Frontline workers say overtime is being 'forced' on emergency department staff at least three times per week, while clinicians say they are being forced to delay care, including routine surgery in young children and babies as young as six months old in parts of the state.
"We don't have staff", a Newcastle-based doctor, who works in the Hunter as well as the Western Sydney Local Health District, told the Newcastle Herald.
The John Hunter Hospital was already running at 110 per cent capacity pre-pandemic and things were only getting worse, she said.
"We don't have staff"- (Newcastle-based clinician)
"It's just bad and it's getting worse ... we were already overwhelmed and we are just going to become more overwhelmed."
Hunter New England Health has dodged questions about bed occupancy rates and staffing issues, saying "staffing numbers change daily".
Dr Paul Craven, Hunter New England Health COVID-19 response medical controller, said that as part of the pandemic preparedness strategy, emergency departments were "staffed accordingly to support the community."
Past the emergency ward, however, clinicians say routine surgeries are being delayed.
That meant people were at risk of complications which they wouldn't be facing if their surgeries took place on time, the doctor said.
"We don't have the staff. During the peak of the Delta wave, in western Sydney, a lot of our staff were redeployed to vaccination clinics.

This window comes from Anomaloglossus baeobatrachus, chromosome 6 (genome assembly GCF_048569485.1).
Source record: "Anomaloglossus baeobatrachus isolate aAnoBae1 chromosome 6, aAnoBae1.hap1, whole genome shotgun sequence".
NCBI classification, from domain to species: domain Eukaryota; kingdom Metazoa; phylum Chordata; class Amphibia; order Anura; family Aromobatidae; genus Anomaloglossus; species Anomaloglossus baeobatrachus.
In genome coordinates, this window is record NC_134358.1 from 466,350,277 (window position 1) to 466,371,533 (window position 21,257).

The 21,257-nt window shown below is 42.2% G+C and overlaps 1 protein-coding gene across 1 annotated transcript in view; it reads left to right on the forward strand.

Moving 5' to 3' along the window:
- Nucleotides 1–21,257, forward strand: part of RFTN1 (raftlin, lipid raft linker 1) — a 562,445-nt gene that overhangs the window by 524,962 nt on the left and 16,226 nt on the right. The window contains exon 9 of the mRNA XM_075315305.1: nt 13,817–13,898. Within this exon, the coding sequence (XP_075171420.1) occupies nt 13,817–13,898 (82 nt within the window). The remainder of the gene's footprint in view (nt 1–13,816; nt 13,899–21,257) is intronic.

"We had, at the peak, nearly 5500 children in the community (statewide) with COVID so every couple of days they required a phone call from a nurse or a doctor to assess their wellbeing so we had heaps of staff making phone calls, making home visits, doing administrations in the home, so all our staff were taken away from operating so we just didn't have staff to run theaters.
"We have now put that level of care onto GPs but in this omicron wave everyone is at home sick or they are a close contact."
In emergency departments, nursing staff are regularly working 'forced overtime' because no one is volunteering due to the sheer number of hours they have worked since the omicron wave began. Instead, a name is pulled out of a hat.
"Since omicron, it's been nuts," a Hunter-based nurse told the Newcastle Herald.
"It's everywhere, everyone's got it, even doctors whose kids have got it are being asked to come to work still, and take extra precautions.
"They are just so desperate for staff now the rules are getting more and more relaxed and you can understand why - they have got to staff these beds because the presentations are just going up and up and up and if you have a sick patient that has COVID, and you need a negative pressure room, you essentially need another nurse outside that room to run and get things.
"So, not only is everyone off but we have patients that are in isolation bays that we don't have enough nurses for."
The rising rates of COVID hospitalisations came on top of multiple ED resignations over the last 12 months, she said.
"And that's not just due to COVID ... but a lot of staff are burnt out. I think we are down about 10 full time staff at the moment in our ED alone."